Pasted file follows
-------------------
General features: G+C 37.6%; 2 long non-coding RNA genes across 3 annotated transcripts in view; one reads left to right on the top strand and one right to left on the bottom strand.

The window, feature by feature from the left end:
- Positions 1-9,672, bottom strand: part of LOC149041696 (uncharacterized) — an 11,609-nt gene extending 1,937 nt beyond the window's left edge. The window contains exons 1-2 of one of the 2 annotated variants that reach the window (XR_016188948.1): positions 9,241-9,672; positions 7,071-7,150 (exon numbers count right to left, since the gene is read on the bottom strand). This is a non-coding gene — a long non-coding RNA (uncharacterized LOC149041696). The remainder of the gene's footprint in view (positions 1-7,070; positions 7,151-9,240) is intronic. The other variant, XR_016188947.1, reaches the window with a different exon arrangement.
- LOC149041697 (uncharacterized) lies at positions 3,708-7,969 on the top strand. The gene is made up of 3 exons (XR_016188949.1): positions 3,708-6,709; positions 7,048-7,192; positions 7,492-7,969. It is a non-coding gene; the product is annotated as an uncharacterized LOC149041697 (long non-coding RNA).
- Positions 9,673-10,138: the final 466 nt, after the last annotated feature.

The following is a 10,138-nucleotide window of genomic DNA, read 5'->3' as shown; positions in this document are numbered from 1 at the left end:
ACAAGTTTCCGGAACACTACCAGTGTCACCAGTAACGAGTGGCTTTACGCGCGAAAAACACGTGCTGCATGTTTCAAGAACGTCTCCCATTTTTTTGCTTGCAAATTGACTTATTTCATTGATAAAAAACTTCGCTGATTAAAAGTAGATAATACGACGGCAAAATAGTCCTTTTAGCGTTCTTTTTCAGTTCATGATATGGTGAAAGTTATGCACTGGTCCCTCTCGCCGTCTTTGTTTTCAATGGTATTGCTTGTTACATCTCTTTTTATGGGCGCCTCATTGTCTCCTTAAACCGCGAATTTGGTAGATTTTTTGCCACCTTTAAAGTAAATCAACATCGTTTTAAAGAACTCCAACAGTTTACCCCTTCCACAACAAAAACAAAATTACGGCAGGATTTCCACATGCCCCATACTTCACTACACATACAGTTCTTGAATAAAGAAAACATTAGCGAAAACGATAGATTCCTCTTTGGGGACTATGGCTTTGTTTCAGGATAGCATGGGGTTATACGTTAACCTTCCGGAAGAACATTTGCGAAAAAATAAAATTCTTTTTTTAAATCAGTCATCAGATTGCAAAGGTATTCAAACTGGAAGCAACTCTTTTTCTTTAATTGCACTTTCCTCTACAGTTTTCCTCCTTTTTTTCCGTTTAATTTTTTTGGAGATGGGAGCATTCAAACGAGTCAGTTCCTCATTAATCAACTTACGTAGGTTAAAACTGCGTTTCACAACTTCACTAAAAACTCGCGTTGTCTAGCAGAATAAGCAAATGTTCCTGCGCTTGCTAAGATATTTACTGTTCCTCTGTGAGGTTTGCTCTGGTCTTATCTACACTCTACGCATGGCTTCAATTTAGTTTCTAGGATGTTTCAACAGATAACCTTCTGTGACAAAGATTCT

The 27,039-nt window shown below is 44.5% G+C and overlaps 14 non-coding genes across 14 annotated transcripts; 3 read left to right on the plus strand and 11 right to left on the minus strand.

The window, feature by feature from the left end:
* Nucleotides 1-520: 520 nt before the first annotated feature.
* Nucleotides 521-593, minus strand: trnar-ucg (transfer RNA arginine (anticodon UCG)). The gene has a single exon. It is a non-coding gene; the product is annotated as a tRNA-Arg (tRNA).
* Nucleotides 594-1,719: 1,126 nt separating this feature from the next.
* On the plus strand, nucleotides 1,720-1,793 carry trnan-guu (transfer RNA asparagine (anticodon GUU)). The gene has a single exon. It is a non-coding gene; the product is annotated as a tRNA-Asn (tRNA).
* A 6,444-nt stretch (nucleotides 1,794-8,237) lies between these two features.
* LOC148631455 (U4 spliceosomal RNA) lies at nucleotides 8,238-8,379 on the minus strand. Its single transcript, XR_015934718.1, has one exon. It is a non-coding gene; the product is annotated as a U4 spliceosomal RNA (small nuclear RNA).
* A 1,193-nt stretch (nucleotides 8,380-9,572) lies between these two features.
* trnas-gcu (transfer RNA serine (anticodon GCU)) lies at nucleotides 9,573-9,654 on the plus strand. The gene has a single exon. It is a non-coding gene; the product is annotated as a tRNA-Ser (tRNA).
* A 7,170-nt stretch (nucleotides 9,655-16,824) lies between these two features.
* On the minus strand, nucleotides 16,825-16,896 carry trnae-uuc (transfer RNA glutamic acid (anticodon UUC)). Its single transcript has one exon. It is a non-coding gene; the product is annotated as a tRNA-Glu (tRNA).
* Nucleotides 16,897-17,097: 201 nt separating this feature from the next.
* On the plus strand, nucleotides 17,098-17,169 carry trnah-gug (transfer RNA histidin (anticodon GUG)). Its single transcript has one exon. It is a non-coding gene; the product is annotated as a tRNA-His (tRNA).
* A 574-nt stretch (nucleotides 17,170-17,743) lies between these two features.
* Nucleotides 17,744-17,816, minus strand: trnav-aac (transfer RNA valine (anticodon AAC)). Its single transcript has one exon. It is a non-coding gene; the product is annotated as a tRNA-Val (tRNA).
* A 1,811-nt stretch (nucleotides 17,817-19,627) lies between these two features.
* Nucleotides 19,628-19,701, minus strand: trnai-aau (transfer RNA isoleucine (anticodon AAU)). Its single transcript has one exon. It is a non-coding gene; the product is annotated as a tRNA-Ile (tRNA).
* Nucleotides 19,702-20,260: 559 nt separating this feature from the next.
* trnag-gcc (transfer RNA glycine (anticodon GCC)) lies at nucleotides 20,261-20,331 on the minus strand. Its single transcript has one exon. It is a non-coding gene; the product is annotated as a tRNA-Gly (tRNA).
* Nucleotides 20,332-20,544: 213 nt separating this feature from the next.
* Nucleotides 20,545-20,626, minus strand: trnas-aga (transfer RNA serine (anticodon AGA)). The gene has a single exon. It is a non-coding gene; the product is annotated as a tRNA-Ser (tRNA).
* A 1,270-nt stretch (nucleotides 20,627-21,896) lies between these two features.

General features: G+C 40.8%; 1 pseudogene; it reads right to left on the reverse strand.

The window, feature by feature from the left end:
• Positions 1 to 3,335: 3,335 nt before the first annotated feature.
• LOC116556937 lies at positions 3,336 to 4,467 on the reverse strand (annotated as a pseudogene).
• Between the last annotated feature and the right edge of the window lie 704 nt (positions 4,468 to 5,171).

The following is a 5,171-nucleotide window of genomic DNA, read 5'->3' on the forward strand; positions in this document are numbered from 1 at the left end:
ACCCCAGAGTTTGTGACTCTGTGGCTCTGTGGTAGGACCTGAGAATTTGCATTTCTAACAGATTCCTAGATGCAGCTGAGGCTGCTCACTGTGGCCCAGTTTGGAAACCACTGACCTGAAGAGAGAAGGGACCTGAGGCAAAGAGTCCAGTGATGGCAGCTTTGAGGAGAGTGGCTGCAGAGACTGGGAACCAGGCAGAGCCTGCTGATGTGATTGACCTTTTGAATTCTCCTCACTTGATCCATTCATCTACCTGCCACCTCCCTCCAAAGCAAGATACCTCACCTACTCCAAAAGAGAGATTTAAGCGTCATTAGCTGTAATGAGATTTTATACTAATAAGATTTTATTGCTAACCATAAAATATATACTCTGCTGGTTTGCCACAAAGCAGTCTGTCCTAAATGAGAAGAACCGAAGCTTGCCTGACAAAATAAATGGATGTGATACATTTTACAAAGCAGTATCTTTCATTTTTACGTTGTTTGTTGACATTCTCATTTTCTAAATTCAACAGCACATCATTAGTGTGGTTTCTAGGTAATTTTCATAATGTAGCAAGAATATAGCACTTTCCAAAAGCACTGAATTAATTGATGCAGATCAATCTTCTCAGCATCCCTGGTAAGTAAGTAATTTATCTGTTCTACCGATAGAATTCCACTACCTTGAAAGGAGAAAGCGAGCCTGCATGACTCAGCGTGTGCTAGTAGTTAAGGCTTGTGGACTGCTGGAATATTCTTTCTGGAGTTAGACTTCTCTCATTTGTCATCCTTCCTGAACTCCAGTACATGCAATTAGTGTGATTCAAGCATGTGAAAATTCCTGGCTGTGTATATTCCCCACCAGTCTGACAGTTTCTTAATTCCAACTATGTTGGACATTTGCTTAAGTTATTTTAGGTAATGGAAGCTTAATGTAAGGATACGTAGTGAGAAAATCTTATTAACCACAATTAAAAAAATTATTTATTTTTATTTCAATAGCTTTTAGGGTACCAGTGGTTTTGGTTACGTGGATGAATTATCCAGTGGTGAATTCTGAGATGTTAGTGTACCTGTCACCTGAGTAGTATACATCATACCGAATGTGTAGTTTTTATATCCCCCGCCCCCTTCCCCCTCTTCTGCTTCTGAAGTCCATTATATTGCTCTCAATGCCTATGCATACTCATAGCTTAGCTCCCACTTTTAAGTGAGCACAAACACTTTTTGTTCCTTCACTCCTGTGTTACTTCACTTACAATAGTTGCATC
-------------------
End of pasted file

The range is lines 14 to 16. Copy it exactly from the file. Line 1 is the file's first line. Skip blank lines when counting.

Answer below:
* A 6,444-nt stretch (nucleotides 1,794-8,237) lies between these two features.
* LOC148631455 (U4 spliceosomal RNA) lies at nucleotides 8,238-8,379 on the minus strand. Its single transcript, XR_015934718.1, has one exon. It is a non-coding gene; the product is annotated as a U4 spliceosomal RNA (small nuclear RNA).
* A 1,193-nt stretch (nucleotides 8,380-9,572) lies between these two features.